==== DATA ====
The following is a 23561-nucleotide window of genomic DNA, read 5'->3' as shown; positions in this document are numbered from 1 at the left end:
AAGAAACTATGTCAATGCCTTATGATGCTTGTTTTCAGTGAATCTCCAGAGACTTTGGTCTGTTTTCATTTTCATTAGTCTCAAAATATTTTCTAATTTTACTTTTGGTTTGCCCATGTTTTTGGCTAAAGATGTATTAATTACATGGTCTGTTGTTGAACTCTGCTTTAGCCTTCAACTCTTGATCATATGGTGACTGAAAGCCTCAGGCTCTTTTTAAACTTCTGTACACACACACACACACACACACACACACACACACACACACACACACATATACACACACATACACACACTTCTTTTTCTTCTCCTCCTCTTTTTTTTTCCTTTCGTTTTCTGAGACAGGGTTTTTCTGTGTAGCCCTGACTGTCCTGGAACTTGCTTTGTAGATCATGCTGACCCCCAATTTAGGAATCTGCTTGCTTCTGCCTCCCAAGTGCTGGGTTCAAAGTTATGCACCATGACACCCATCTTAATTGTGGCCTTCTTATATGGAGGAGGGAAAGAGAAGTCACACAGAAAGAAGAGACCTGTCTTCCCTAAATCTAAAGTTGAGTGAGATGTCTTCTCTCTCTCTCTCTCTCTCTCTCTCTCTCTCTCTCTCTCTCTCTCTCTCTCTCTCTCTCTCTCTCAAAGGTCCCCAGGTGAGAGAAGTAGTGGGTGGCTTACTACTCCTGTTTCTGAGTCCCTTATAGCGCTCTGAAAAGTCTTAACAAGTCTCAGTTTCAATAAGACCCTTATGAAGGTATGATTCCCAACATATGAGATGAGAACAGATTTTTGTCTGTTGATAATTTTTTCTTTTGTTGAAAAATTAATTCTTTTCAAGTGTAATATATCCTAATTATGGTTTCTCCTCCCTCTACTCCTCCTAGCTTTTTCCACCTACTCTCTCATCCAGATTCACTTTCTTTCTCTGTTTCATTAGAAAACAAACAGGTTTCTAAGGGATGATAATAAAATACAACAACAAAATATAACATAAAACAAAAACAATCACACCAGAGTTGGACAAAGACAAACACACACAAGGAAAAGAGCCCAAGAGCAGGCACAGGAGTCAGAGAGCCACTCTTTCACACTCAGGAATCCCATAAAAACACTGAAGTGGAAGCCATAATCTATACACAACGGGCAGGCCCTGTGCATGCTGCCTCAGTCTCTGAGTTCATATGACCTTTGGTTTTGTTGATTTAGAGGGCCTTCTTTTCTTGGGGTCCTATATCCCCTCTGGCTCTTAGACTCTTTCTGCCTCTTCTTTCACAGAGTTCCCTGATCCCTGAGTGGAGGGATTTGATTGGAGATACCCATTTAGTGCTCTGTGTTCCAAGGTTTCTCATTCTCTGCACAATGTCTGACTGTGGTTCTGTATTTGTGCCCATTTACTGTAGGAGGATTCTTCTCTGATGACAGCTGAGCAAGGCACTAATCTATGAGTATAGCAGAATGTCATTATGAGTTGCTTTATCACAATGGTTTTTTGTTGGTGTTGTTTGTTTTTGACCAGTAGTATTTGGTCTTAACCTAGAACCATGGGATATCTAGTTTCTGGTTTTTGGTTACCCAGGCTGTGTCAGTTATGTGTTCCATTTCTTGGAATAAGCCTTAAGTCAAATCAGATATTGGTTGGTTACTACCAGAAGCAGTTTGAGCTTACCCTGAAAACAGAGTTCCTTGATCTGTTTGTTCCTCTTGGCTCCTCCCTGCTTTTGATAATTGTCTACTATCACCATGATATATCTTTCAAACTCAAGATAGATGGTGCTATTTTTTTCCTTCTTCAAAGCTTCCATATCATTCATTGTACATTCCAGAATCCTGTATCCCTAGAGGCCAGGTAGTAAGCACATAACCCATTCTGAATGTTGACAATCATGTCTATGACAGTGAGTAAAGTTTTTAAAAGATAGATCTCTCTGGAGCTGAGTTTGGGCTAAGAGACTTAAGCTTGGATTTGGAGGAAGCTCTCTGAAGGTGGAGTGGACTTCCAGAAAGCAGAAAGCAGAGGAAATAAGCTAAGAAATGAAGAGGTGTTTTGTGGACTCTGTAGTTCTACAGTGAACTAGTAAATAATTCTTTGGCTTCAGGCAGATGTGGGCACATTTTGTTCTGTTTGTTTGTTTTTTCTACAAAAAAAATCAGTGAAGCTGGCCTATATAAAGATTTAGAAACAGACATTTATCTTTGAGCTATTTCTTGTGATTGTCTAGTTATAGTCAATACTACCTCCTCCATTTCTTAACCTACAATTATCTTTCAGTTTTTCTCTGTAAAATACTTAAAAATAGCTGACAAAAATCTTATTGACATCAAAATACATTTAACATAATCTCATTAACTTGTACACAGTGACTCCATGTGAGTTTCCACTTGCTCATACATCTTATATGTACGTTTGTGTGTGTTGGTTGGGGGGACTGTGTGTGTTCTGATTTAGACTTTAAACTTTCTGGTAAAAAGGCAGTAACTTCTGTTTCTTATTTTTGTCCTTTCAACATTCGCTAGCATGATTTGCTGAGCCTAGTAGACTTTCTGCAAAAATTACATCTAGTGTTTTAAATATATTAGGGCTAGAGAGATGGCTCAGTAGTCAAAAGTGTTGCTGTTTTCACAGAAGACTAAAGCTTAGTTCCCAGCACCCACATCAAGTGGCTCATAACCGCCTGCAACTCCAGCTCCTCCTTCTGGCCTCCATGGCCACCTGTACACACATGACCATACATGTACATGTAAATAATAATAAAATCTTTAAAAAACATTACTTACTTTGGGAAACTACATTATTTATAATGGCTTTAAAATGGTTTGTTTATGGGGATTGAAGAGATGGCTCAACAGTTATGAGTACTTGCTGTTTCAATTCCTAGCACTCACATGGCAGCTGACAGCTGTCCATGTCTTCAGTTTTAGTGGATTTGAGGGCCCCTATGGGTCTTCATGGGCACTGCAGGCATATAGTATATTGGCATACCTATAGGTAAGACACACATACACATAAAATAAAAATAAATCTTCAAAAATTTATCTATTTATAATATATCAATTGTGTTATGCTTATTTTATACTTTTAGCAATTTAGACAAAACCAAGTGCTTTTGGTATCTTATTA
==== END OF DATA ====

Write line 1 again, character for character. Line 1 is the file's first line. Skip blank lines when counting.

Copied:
The following is a 23561-nucleotide window of genomic DNA, read 5'->3' as shown; positions in this document are numbered from 1 at the left end: